4. My first computer was a mac laptop. Then for years I only used pcs because they were cheaper. Then…last year after I went through three pcs in one year, each crashing after viruses, I finally bit the bullet and bought an Apple desktop, and love it.

    Like you, I send out well wishes for Jobs and wonder how the company will carry on without him.

  5. i am about a 8-year convert to Mac (LOVE my macbook pro – can’t imagine life without it!!). i spend a lot of time drooling over the apple website, sadly no mac sellers out here…so i have to wait until i’m back in the UK. where i will be next week, and very shortly after arrival there will be a trip to our big mac store on london’s regent street – cannot wait!!!

  6. I am a little dubious about joining in this discussion since I know how passionate Mac users can be about their chosen product, but could I just offer my own reasons for not using a Mac.
    It is not a simple argument between ‘Mac and PC’ in the way it is often presented.
    I have a variety of computers – laptops, netbooks and desktops, running mainly Windows operating systems, but I also use different versions of Linux.
    None of my computers is made by Microsoft and I do not rely on that company for hardware updates nor maintenance.
    I use Google Chrome browser and Open Office – both direct competitors of Microsoft (and Apple Mac).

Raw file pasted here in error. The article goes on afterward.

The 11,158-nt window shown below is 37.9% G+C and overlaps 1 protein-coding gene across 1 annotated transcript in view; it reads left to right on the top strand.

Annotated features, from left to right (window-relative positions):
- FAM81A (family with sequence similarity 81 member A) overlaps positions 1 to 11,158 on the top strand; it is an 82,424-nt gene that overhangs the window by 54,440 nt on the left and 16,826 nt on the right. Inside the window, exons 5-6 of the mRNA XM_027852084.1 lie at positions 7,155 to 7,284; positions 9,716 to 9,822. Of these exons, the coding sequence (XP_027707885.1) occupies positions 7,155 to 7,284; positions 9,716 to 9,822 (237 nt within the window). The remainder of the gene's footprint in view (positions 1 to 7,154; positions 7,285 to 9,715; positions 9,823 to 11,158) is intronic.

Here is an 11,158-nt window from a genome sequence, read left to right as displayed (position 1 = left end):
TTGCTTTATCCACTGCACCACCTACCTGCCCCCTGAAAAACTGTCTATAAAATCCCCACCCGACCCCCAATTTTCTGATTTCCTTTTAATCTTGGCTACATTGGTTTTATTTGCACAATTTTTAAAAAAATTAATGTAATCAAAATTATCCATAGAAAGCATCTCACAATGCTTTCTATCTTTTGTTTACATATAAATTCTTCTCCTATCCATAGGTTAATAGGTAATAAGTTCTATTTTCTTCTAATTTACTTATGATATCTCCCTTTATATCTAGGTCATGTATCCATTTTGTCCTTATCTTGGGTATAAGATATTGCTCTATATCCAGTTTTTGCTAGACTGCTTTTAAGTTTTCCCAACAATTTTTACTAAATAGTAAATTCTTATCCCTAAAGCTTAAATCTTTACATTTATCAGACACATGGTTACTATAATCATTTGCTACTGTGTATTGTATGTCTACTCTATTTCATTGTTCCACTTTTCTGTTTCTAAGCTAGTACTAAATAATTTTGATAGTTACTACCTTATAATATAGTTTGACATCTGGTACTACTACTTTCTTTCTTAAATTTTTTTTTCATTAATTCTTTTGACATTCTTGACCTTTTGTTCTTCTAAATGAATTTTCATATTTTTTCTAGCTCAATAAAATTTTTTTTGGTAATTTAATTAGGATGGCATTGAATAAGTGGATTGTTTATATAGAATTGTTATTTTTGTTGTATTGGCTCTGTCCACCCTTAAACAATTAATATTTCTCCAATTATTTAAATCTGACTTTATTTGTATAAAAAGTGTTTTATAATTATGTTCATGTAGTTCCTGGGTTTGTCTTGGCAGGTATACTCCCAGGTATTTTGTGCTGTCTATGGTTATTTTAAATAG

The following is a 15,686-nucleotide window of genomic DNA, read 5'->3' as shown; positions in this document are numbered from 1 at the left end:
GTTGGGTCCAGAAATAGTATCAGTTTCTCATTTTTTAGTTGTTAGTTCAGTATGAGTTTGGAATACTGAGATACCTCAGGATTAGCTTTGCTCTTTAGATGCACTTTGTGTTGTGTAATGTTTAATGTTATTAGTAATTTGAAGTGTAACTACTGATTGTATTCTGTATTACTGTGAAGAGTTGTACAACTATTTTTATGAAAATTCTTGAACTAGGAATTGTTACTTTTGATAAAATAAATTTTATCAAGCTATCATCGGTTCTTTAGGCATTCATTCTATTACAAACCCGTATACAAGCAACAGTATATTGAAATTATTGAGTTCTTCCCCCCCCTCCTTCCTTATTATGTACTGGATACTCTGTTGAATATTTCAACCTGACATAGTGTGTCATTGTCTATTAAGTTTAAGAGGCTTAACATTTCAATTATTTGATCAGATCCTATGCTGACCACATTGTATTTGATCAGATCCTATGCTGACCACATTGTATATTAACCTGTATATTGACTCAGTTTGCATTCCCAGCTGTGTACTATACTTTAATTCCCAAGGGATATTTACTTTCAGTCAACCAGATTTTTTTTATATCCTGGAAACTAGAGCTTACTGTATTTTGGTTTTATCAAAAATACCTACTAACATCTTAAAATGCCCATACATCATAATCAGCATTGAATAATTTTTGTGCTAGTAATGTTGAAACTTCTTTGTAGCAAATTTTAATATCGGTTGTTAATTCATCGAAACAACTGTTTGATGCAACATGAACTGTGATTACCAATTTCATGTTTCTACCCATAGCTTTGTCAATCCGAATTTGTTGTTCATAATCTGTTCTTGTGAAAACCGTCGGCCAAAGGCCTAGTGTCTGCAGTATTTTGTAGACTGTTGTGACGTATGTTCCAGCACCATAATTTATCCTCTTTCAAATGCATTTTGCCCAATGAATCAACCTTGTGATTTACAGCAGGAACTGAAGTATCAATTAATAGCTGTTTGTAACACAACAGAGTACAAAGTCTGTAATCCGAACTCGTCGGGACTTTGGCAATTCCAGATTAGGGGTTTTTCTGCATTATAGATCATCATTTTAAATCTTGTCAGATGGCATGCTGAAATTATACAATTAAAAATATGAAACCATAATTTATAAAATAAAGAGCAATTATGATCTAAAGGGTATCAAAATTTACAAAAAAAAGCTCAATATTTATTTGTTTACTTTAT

If you are happy to give one company a monopoly on hardware and software, then that is obviously a personal choice, but the point that I am making is that the world is not made up of ‘Mac users and PC users’ in the sense that is often portrayed.

  7. I think John, that the more catholic view you take is more liberating, but the ability to take it is very difficult if a person does not have the technical knowledge base to be able to let go of the tried and familiar, a base seems to get bigger and bigger all the time. I find the degree to which I am not self sufficient terrifying, in that i have tried many times to absorb what I need to and find that i just can’t keep up, I don’t understand, and there is no ‘intuitive’ about it.

    One of my pet rails is how older people are supposed to cope, by which I mean the true elderly (perhaps I’m in denial!) with a world that deamnds a functioning computer for things that we all want to to or need to know. Having worked at a large hardware company for years (no longer in PCs) and directly with Microsoft as well, your points are both well made and taken. That just leaves the question of how to get the knowledge needed not to trip up when making wider choices, out there into a wider community so that it too can exercise its options and not get fleeced de facto because they haven’t the knowledge to implement ‘doing otherwise’.

  8. I’m a Mac user — my techie son “converted” all of us, and I agree with all you said. Hoping that Steve returns to health … always sad to hear of someone so young battling such serious health issues.

    All that aside, wishing you a wonderful New Year, and hope it’s off to a great start. Thanks for all your support and good wishes.